Shifting trends in the wellness market


Wild swimming isn’t the only big trend that wellness experts and analysts have their eyes on this year.

During the Global Wellness Summit’s media event here last month, Beth McGroarty, vice president of research and forecasting for GWS and sister organization Global Wellness Institute, predicted that 2023 would be the year that wellness shifts in a more social direction.

“The wellness market over the last decade-plus has been an avalanche of at-home products and digital wellness, [which has] kept us lonely on our endless journey of self-care,” said McGroarty. “The future of wellness is a move from solo to social self-care.”

Some hospitality players appear to already have sensed this shift, with wellness-focused brands like Aman and Canyon Ranch recently debuting social club-style concepts. The Aman New York, for example, offers a members-only Aman Club, while Canyon Ranch last year unveiled plans to launch a network of membership clubs.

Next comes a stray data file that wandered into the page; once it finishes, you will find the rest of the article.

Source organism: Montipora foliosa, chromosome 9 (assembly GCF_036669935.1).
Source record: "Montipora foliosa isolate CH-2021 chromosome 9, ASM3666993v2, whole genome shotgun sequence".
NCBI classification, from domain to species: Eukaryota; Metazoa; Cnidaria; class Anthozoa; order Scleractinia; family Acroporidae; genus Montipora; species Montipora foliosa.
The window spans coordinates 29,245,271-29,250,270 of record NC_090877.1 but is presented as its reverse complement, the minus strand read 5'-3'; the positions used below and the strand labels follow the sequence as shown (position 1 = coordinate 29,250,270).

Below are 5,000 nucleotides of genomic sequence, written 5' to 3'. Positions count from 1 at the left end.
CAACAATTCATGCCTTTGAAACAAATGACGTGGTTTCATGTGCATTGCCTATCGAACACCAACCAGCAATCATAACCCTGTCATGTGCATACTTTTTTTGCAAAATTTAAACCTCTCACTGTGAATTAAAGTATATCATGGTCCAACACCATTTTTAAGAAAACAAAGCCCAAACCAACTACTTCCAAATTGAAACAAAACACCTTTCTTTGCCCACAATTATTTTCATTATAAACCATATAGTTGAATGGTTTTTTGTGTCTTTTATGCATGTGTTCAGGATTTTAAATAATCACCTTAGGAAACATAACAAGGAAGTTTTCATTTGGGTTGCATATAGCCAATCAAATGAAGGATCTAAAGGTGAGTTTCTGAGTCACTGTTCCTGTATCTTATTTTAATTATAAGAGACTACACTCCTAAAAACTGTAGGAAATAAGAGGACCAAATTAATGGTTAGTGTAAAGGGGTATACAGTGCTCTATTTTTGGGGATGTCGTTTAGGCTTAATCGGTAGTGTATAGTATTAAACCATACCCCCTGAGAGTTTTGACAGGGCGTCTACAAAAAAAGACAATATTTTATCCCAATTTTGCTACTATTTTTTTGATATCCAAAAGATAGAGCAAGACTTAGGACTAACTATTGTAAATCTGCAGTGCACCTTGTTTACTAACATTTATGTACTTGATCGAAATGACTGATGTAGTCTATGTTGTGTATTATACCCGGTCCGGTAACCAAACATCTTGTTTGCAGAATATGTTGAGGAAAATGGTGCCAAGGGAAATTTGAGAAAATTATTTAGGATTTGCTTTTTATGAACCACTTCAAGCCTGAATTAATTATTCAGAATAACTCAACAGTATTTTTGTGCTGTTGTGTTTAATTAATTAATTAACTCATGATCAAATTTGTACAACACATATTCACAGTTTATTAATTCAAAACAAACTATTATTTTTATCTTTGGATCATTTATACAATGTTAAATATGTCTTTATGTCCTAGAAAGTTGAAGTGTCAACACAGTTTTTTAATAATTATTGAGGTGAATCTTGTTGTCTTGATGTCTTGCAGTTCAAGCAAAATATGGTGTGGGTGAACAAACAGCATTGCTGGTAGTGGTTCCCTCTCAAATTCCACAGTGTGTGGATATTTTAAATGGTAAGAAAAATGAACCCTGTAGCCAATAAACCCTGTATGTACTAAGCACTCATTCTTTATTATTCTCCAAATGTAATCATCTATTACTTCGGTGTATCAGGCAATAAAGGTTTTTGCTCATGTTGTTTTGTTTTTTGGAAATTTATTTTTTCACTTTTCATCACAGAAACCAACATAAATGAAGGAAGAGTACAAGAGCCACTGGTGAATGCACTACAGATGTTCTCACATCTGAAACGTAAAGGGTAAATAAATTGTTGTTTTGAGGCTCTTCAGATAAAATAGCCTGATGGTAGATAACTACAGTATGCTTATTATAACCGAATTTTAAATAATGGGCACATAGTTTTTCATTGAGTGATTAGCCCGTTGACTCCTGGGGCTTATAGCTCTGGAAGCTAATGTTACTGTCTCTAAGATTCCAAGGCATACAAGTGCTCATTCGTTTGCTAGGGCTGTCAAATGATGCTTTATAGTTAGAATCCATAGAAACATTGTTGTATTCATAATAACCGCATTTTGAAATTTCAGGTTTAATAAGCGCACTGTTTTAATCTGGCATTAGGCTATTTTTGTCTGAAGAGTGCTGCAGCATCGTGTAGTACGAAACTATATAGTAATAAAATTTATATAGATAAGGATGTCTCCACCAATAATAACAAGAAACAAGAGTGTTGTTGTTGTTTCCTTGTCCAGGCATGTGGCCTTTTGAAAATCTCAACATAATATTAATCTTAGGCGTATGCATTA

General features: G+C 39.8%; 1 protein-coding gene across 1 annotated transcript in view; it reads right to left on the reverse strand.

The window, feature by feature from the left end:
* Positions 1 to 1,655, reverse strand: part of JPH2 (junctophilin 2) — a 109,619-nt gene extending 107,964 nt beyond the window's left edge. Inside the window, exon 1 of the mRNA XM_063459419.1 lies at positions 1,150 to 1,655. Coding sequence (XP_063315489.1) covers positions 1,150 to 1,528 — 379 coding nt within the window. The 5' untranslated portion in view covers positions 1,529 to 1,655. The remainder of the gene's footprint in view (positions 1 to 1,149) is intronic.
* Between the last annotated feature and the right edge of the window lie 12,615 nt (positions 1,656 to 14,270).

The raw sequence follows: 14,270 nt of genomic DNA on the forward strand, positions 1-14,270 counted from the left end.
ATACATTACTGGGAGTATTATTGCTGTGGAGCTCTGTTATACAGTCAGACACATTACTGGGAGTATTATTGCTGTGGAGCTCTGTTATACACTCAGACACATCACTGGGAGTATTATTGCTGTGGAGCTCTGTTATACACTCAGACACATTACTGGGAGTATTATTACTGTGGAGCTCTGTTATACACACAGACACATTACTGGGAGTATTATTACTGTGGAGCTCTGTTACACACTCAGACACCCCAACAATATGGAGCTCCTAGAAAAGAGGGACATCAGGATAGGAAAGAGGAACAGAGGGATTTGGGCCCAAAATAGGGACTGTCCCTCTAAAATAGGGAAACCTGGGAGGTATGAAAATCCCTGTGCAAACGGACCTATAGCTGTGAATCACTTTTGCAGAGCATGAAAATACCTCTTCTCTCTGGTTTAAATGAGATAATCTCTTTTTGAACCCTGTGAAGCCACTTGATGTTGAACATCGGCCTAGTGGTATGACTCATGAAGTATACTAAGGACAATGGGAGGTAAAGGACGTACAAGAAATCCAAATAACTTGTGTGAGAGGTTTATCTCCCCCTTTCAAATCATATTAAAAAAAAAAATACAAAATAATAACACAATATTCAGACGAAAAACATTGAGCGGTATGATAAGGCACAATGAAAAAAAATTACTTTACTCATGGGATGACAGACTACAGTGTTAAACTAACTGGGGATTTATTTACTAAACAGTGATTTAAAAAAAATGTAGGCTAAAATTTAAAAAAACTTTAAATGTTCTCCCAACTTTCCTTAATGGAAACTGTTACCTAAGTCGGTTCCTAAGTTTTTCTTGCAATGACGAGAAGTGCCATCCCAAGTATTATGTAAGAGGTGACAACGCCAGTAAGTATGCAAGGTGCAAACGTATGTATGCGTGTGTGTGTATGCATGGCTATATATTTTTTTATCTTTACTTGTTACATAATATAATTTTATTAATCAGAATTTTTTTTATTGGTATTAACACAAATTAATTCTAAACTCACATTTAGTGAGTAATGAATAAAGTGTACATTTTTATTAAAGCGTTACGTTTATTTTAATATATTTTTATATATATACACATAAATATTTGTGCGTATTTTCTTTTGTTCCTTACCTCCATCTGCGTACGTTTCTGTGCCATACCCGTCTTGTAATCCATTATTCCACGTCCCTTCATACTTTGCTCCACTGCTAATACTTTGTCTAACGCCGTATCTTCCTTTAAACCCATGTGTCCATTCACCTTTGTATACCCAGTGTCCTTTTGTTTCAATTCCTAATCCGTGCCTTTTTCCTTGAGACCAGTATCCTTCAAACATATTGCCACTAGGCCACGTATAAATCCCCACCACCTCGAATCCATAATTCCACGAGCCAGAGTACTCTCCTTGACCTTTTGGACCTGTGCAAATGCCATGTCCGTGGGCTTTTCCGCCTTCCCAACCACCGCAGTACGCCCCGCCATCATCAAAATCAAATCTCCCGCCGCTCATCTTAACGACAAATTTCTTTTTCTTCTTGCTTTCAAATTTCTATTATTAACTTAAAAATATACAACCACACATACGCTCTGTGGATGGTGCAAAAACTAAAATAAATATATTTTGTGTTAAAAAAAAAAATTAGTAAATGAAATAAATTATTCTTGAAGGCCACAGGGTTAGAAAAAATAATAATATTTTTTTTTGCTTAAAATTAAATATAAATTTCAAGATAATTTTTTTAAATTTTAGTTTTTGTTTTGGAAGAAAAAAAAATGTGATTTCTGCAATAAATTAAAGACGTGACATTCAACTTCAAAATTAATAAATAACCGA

Heightened interest in hot springs is also in the forecast for this year, with Jane Kitchen, editor at large for Spa Business, citing a wave of investment in the sector in the U.S. Among the more notable projects in the pipeline is Six Senses’ move to redevelop California’s Aetna Springs Resort, which will be reborn as the Six Senses Napa Valley in 2026.

Lastly, properties with robust fitness and sports-related amenities are expected to continue to be in high demand. Lisa Starr, principal for spa consulting and education group Wynne Business, said she expects to see more hotels following in the footsteps of New York’s Equinox Hotel, anchored by a 60,000-square-foot Equinox fitness club.

“You will be able to go to your hotel and work out better than you do at home, and recover better than you do at home,” said Starr.

Courtesy of Travel Weekly